Sinusitis: A Head and Neck Surgeon's Perspective

, The Good Samaritan Hospital, Baltimore, Md.


Medscape General Medicine. 1997;1(2) 

In This Article

Abstract and Introduction


Inflammation of the mucosa in the area of the osteomeatal complex is a major factor in the pathogenesis of sinusitis, a common disease which afflicts 35 to 40 million Americans. Relatively minor swelling of the mucosa in the anterior ethmoid-middle meatal complex (osteomeatal complex) leads to frontal or maxillary sinus obstruction and secondary disease. The primary bacterial pathogens in acute sinusitis include Streptococcus pneumoniae, Haemophilus influenzae, and Branhamella catarrhalis. Chronic sinusitis is associated with anaerobes, usually Bacteroides species, anaerobic gram-positive cocci, Fusobacterium species, Streptococcus, Veillonella, and Corynebacterium species. Radiologic studies complement the history and physical examination and include conventional sinus radiographs and computerized tomography (CT) scans. Magnetic resonance imaging is useful in the differentiation of soft tissue disease, but it is not the study of choice in the evaluation of sinus disease. Only CT provides excellent visualization of the fine bony anatomy and its important anatomic variants. Medical treatment of sinusitis consists of antibiotics and decongestants and the avoidance of any exacerbating environmental factors. Functional endoscopic surgery (FESS) is the surgical option of choice. This procedure removes the obstruction in the anterior ethmoids and permits spontaneous resolution of disease in the ethmoids, maxillary and frontal areas. Indications for FESS include chronic sinusitis that persists beyond 3 months of medical therapy, or documented recurrent acute sinusitis with related structural or inflammatory abnormalities in the osteomeatal unit. Indications for external sinus surgery include osteomyelitis, orbital complications, intracranial complications, and failure of the functional approach.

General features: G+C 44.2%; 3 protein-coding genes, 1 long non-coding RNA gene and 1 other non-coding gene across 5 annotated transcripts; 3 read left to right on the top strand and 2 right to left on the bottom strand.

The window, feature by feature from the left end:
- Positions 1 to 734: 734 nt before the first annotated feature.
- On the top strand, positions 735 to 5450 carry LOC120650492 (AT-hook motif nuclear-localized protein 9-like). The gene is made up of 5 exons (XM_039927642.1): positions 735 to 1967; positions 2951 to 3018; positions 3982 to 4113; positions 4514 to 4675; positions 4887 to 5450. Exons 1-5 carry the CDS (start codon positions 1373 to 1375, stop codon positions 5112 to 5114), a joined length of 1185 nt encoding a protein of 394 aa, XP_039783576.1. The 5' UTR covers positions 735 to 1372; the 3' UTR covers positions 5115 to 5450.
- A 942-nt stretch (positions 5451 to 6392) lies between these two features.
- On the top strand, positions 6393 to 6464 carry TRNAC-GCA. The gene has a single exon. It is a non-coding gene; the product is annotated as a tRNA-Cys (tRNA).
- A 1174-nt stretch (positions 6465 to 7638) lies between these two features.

Introduction--Anatomy and Precipitating Factors

Anatomy and physiology of the sinuses and sinusitis. Sinusitis is defined as an inflammation of the lining of the membranes of any of the paranasal sinuses. The sinuses are lined with ciliated stratified columnar epithelium and are contiguous with the upper respiratory tract via the sinus ostia. Inflammation of the sinuses causes mucosal edema and increased sinonasal secretions. While the most common etiology is an upper respiratory tract infection, an acute exacerbation of allergic rhinitis, dental infection or manipulation, or trauma to the sinuses may also be causative. If sinus obstruction occurs, the retained secretions create a milieu that is ideal for bacterial growth resulting in bacterial sinusitis.

The anterior ethmoid-middle meatal complex (osteomeatal complex) is a key area in the pathogenesis of sinusitis.[1] The osteomeatal complex contains the narrow channels that provide for mucociliary clearance and ventilation of the anterior ethmoid, maxillary, and frontal sinuses. Relatively minor swelling of the mucosa in this area, such as those associated with viral upper respiratory tract infections or allergic rhinitis, may lead to frontal or maxillary sinus obstruction and secondary disease within these sinuses. Foreign bodies, including nasogastric tubes, nasotracheal tubes, and nasal packing risk blocking the osteomeatal complex and causing nosocomial sinusitis. When sinus drainage is obstructed, mucus, inflammatory cells and bacteria accumulate, oxygen tension in the sinuses is reduced, and opsonization/phagocytic, as well as immunoglobulin-dependent activities are impaired. Drainage and ventilation of the major paranasal sinuses are dependent on the patency of the osteomeatal complex.

Precipitating factors of sinusitis. A number of host factors predispose the patient to sinusitis.[2] They include immunodeficiency, acetylsalicylic acid-asthma-polyposis triad, abnormal mucociliary clearance secondary to ciliary structural abnormalities, as in Kartagener's syndrome, or secretory disturbances, such as those in cystic fibrosis. Local anatomic factors such as severe septal deviation also contribute to disease, but localized abnormalities in the area of the anterior ethmoid middle meatal area appear to be even more important.